Planning chiefs in Dorset have refused to back a giant offshore wind farm, arguing it will cause “significant adverse harm” to the landscape and could damage the area’s tourist economy.
A planning inquiry into the controversial Navitus Bay scheme, that could see up to 194 turbines erected just a few miles from the Hampshire coast, is scheduled to begin mid-October.
As part of this inquiry, authorities have been asked to submit local impact reports, to be considered during the five-month process.
Purbeck District Council’s (PDC) planning board’s report says the authority will be officially objecting to the development.
It concludes: “The sustainability benefits of the development are acknowledged and supported by the council.
“However, it is considered that they are outweighed by the potential adverse impacts of such a large scale proposal in such close proximity to the district.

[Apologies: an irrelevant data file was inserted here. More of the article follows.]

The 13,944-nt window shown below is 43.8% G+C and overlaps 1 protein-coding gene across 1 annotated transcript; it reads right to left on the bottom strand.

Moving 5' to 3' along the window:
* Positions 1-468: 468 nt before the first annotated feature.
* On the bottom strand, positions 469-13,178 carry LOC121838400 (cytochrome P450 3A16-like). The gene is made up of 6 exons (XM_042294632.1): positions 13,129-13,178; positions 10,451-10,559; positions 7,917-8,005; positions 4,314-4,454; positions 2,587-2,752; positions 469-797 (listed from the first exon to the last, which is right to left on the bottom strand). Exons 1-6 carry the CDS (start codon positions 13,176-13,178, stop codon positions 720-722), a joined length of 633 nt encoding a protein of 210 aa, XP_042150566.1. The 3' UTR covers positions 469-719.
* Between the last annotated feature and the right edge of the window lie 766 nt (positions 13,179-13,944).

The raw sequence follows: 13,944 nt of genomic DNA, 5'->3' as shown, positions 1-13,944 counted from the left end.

“The adverse social and environmental impacts of the development have not been minimised to an acceptable level, and the development would result in significant adverse harm to the Purbeck Area of Outstanding Natural Beauty landscape and the significance and setting of the heritage assets of the Jurassic Coast World Heritage Site and Durlston Castle and Park.”
The report goes on to say the council had serious concerns about the wind farm’s potential impact on local tourist economies.
Meanwhile, with the inquiry set to start at Bournemouth International Centre on October 14, Mike Unsworth, Navitus Bay project director, said: “We are confident that we have made a strong and comprehensive case for Navitus Bay and the benefits it can bring to both the region and the UK.”
The proposed wind farm will occupy a 60 square mile site west of the Isle of Wight.
It will generate enough low carbon electricity to power around 710,000 homes, offsetting approximately 1,290,000 tonnes of CO2 emissions every year.
But the 650ft-tall turbines will be just 14.5 miles from Lymington and less than 12 miles from Milford on Sea.
New Forest National Park Authority has hit out at the visual impact of the turbines.